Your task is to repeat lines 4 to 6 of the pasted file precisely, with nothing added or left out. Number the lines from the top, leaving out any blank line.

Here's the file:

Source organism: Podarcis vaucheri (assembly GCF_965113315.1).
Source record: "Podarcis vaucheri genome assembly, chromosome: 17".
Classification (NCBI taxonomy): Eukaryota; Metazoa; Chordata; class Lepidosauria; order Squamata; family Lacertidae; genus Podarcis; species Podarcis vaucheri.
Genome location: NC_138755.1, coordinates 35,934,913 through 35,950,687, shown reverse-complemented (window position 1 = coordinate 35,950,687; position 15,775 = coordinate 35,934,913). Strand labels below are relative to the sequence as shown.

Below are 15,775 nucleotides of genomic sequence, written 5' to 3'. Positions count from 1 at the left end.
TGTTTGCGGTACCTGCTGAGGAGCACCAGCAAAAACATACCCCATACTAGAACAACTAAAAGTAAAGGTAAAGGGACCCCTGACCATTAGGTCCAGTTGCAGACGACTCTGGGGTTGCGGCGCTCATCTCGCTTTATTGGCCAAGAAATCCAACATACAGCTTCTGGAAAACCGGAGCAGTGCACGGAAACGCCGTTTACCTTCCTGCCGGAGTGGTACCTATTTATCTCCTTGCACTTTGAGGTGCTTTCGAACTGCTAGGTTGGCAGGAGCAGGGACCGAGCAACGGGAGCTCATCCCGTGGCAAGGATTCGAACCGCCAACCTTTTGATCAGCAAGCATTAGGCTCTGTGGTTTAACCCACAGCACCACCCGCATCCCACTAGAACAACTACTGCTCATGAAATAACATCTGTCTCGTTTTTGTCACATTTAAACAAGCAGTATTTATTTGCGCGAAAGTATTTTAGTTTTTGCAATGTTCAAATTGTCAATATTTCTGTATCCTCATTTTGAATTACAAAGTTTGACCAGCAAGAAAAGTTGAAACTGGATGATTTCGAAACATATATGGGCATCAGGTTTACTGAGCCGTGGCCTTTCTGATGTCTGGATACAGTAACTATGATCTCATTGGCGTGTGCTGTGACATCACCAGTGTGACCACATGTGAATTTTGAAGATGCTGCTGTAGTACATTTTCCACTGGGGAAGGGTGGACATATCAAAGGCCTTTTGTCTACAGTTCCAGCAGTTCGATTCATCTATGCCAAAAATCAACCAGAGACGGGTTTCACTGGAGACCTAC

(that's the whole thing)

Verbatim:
Genome location: NC_138755.1, coordinates 35,934,913 through 35,950,687, shown reverse-complemented (window position 1 = coordinate 35,950,687; position 15,775 = coordinate 35,934,913). Strand labels below are relative to the sequence as shown.

Below are 15,775 nucleotides of genomic sequence, written 5' to 3'. Positions count from 1 at the left end.
TGTTTGCGGTACCTGCTGAGGAGCACCAGCAAAAACATACCCCATACTAGAACAACTAAAAGTAAAGGTAAAGGGACCCCTGACCATTAGGTCCAGTTGCAGACGACTCTGGGGTTGCGGCGCTCATCTCGCTTTATTGGCCAAGAAATCCAACATACAGCTTCTGGAAAACCGGAGCAGTGCACGGAAACGCCGTTTACCTTCCTGCCGGAGTGGTACCTATTTATCTCCTTGCACTTTGAGGTGCTTTCGAACTGCTAGGTTGGCAGGAGCAGGGACCGAGCAACGGGAGCTCATCCCGTGGCAAGGATTCGAACCGCCAACCTTTTGATCAGCAAGCATTAGGCTCTGTGGTTTAACCCACAGCACCACCCGCATCCCACTAGAACAACTACTGCTCATGAAATAACATCTGTCTCGTTTTTGTCACATTTAAACAAGCAGTATTTATTTGCGCGAAAGTATTTTAGTTTTTGCAATGTTCAAATTGTCAATATTTCTGTATCCTCATTTTGAATTACAAAGTTTGACCAGCAAGAAAAGTTGAAACTGGATGATTTCGAAACATATATGGGCATCAGGTTTACTGAGCCGTGGCCTTTCTGATGTCTGGATACAGTAACTATGATCTCATTGGCGTGTGCTGTGACATCACCAGTGTGACCACATGTGAATTTTGAAGATGCTGCTGTAGTACATTTTCCACTGGGGAAGGGTGGACATATCAAAGGCCTTTTGTCTACAGTTCCAGCAGTTCGATTCATCTATGCCAAAAATCAACCAGAGACGGGTTTCACTGGAGACCTAC